He has since altered his diet, eating foods free of gluten, dairy and animal products and uses only all-natural body care products.

"If going through chemo taught me anything, it was to stop harming my body," Isaac said, "and to start treating it like a temple, not to poison it. It just doesn't make sense."

- - -

Isaac sits in a plush, forest green recliner, his head resting on a powder blue pillow. Beneath his black baseball cap hides a delicate dusting of chestnut peach fuzz. Below his nose and mouth, one can see the beginnings of a mustache and goatee.

Isaac takes time to collect his thoughts, swinging the heel of one red-shoed foot up to rest on the toe of the other, tilting them from side to side. Intermittently, he rubs his slender hands together, every once in a while pausing to clasp them in front of his chest, or take sips from his mug of Yogi tea.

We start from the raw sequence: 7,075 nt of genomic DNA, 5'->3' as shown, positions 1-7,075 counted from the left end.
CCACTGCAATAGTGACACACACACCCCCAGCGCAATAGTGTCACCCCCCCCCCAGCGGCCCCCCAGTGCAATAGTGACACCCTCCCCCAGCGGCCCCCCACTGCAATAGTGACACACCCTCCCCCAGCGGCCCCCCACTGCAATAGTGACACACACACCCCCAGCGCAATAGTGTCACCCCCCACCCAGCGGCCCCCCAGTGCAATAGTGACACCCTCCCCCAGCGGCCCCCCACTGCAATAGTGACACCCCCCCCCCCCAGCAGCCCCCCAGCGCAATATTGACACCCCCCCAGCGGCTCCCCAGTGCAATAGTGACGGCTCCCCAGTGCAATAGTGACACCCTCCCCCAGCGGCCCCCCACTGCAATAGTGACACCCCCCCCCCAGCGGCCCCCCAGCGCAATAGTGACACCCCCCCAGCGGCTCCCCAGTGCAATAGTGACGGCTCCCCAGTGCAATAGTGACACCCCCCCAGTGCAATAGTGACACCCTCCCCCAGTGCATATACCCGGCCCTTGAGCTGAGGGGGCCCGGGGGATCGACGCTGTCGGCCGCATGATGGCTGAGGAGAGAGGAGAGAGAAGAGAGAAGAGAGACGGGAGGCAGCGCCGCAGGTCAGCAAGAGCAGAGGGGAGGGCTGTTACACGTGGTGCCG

Next to the chair in which Isaac sits are two end tables that shelve multiple plastic bins, overflowing with colorful bottles of vitamins and supplements, and Ziploc bags filled with homeopathic remedies.

He takes these vitamins and supplements every day, some multiple times a day, to aid in the detoxification process.

"I feel confident in the decision I made," Isaac said. "From the time I was diagnosed last September I feel like everything has just been a huge blur. That day my father came in, though, and I decided to take charge of my life, I feel like I woke up, like I have more of a purpose, more of a message to portray."

Isaac plans to continue on this natural path to recovery and use this "reawakening" as a fresh start.

He has hopes of traveling the country, playing and recording his music at a cousin's recording studio in Florida, hopefully alongside his best friend Josh.

"I'm just looking at my life, my situation as a new opportunity to live," Isaac said, "Just hoping for the best and staying positive. What's the point of even living if you don't?"

Contact Elizabeth Conkey at econkey@benningtonbanner.com. Follow her on Twitter @bethconkey.